• ◦ Vertical LAF air with at least 500 air changes/h gives <2 CFU/m3 when using conventional clothing with cotton textiles.

      • ◦ Horizontal LAF air may increase the CFU/m3 >10 times.

      • ◦ By reducing the operation room to a “tent” and using very tight operation suits, <1 CFU/m3 may be obtained by vertical air supply.

    • Clean storage for sterile equipment <100 CFU/m3.

    • Control and measurement of CFU in air (sterile covered measuring instrument!)
      • ◦ 30–50 cm from incision

      • ◦ Close to the instrument table.

      • ◦ Central and peripheral in the operating room.

      • ◦ When the room is empty, when preparing, when opening wounds and when tidying up.

      • ◦ Analysis of samples: growth after 2–7 days, number of colonies, bacteria and fungi per m3.

    • Control of CFU in air—how often/when?
      • ◦ 1–2 times each year

      • ◦ After newbuilding, rebuilding, filter changes (afterwards, all channels are vacuum cleaned, maximum ventilation for 24 h, then two 0 measurements of an empty room).

      • ◦ At high incidence of SSIs.

    • Air changes.
      • ◦ Standard surgery: 17–20 fresh air changes/h; minimum 15 air exchanges with HEPA-filtered air per hour, of which 3 with fresh outdoor air (1B)4].

      • ◦ Ultraclean: ≫200 air changes/h (recycled): orthopaedics, cardiac surgery, implantation of foreign bodies, etc.

      • ◦ Lower number of air changes on other rooms like storage rooms and rooms for anaesthetic and surgical hand disinfection rooms and lowest at the entrance area, wardrobes, etc.

  • The airflow in the operating room is of great importance. Everything “unclean” that comes between clean airflow in the direction of the operating area and the wound poses a risk of contamination of the wound. Any unclean thing that comes between airflow and uncovered instrument tables poses a risk of contamination of instruments. The use of tight operating suits and phantom hood that covers the neck, hair, ears and cheeks protects the wound and environment against release of skin cells and bacterial contamination.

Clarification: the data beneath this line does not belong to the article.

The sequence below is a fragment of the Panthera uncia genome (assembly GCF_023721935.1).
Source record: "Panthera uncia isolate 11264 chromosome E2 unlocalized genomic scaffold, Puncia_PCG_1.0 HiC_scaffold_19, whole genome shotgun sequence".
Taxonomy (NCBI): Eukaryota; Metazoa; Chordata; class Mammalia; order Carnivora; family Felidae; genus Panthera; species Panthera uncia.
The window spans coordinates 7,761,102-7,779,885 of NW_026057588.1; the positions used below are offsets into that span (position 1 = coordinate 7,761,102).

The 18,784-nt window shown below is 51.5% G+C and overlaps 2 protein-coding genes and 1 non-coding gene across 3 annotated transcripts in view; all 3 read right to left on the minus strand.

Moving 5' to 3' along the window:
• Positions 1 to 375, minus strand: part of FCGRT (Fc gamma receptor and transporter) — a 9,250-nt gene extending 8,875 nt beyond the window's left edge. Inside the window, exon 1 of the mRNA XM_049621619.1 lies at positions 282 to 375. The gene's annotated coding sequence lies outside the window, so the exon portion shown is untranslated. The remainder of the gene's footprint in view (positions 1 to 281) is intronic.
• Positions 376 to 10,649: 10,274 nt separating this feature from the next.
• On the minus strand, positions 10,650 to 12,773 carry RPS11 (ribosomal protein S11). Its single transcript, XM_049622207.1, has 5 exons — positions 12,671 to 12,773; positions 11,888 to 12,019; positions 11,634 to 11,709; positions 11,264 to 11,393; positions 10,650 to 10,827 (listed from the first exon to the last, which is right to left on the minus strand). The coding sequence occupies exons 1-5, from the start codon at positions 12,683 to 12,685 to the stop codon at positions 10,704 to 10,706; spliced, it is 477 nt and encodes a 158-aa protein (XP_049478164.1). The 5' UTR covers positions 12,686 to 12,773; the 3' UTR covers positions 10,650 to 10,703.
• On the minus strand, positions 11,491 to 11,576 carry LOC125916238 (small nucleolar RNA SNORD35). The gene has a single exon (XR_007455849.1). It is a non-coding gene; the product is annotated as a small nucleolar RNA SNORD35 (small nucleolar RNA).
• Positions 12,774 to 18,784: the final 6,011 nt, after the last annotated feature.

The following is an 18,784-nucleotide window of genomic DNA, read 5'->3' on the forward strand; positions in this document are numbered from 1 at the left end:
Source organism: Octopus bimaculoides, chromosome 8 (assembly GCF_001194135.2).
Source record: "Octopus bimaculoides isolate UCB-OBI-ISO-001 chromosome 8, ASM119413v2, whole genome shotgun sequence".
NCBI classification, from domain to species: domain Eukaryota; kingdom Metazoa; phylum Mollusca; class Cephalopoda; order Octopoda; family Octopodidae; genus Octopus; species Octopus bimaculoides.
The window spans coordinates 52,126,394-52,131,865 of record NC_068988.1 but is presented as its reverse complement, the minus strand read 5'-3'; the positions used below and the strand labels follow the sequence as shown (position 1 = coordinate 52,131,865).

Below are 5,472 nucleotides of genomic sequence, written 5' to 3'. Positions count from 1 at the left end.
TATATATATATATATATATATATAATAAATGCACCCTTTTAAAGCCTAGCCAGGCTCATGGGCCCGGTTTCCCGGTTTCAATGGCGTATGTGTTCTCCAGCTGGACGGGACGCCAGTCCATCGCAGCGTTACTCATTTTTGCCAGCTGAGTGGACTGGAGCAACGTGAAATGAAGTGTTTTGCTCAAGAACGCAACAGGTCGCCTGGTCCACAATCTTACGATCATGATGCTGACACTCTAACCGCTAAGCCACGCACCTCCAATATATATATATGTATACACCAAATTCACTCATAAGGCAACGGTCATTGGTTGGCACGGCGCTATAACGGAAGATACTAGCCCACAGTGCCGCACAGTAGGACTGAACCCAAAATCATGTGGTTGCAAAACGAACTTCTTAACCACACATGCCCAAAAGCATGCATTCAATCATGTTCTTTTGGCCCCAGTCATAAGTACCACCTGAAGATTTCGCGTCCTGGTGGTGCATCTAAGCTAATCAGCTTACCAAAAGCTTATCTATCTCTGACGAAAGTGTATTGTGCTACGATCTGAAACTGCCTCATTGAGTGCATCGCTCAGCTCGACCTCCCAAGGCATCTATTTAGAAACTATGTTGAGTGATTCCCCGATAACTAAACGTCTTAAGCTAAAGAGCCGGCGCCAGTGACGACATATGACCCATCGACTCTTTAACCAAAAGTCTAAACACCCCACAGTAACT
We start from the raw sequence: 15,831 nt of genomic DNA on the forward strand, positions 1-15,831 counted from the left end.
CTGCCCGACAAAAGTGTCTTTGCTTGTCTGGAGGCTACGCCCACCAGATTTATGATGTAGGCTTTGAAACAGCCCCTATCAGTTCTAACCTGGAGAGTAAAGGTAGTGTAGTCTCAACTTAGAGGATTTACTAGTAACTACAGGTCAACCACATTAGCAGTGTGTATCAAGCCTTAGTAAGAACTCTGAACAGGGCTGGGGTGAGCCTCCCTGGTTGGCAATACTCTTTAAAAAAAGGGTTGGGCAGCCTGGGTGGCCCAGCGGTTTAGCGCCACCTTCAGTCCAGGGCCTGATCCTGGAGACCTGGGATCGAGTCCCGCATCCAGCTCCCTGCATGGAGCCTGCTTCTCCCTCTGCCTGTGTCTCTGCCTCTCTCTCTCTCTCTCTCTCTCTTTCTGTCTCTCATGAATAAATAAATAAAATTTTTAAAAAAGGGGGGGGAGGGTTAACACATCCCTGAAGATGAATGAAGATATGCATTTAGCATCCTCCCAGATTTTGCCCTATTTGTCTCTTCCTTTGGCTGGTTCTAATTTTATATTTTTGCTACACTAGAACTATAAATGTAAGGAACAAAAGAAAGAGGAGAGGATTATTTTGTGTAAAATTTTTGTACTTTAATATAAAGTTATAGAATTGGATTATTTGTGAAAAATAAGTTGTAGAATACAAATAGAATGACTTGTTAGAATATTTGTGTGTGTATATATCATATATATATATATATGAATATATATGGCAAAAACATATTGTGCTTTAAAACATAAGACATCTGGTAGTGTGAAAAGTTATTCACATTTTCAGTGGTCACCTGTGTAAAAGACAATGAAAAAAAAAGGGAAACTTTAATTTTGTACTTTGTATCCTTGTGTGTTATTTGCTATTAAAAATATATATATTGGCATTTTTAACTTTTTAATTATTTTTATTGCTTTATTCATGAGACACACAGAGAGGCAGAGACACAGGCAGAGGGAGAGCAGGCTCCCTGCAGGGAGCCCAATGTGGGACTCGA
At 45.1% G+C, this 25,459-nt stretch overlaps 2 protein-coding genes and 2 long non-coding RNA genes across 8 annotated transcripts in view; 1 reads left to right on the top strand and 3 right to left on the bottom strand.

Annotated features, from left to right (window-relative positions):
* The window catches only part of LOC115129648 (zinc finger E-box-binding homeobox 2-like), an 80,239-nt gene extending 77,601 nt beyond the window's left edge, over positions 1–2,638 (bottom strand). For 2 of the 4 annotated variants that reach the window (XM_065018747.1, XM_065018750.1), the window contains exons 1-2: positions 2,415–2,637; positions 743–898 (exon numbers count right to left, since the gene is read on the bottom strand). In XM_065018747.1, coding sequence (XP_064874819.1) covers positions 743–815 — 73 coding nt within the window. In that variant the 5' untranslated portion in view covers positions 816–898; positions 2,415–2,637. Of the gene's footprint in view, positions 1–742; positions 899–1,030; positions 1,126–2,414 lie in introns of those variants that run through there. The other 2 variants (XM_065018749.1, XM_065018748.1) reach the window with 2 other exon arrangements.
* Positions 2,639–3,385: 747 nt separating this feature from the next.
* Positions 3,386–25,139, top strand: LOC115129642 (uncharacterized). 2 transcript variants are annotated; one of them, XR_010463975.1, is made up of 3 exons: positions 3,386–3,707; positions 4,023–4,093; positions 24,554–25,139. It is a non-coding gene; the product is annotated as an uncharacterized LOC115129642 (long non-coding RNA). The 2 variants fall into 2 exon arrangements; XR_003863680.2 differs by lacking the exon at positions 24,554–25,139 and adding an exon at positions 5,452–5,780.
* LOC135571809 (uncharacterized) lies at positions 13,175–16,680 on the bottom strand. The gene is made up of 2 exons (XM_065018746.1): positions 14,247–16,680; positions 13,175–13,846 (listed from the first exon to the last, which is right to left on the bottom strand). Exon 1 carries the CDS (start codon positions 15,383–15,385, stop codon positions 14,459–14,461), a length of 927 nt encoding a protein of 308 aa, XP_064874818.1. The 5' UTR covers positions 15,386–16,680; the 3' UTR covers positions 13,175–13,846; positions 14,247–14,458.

• Opening doors lead to increased bacterial amount in the operating room from corridors, etc. The doors should be kept closed (1B).

  • Diathermia releases large amounts of particles—diathermia smoke—partly with protein residues. This is a major burden on air quality. Protein residues on the diathermia needle may be difficult to remove. Check cleaning routines and reduce, if possible, use of diathermia.

  • Largest microbial load of the operating room is registered when preparing the patient and when tidying up upon completion of surgery.

  • The number of persons present is strongly associated with bacterial and particle numbers in air. Preferably, it should not be more than six to eight people present.

33.4.2.5 Contact Infection: Measures to Reduce Contact Transmission

Everyone who enters the operating department/operation room follows routines:
  • Good hand hygiene at the entrance and exit of the surgical department.

  • Follow routines for the use of uniform, shoes, cap and surgical mask.

  • Change to green operation scrub suit and use the department’s shoes.

  • Put on the cap in the wardrobe, covering hair and ears.

  • Private clothing—except for underwear—should not be used.

  • Green-coloured uniform only in the surgical department; not used outside the department. In case of acute response elsewhere, change to new green laundry before returning the operating department. Exceptions are when following the surgical patient to postoperative treatment. Then white coat is taken over and shoes are changed.

  • Jewellery, rings, piercing, wrist watches, etc. are not allowed, nor covered with bandages or clothes.

  • Nail polish, fake nails, fake eyelashes, etc. are not allowed. Do not bring private equipment into the department and disinfect glasses and watch-phone.

  • Beard is unsuitable in the operation department since it is not good enough covered by surgical mask.

33.4.2.6 Equipment: Preparing and Storage

  • The operating room should be clean and empty—no storage space for sterile or other equipment. Storages with, for example, sutures in operation rooms may be loaded with large amounts of skin particles, microscopic blood and tissue particles, dust and bacteria and pose risk through air and contact transmission.

  • Sterile equipment storage has restricted access, closed doors and daily cleaning of surfaces and weekly of cabinets and has <100 CFU/m3 air. Store rooms should be so large that personnel can move freely in the room.

  • Equipment is stored in tight cabinets and boxes.

  • Avoid throughput cabinets to the operating room due to the risk of imbalance in air pressure and ventilation. A locked cabinet can be used if it is airtight.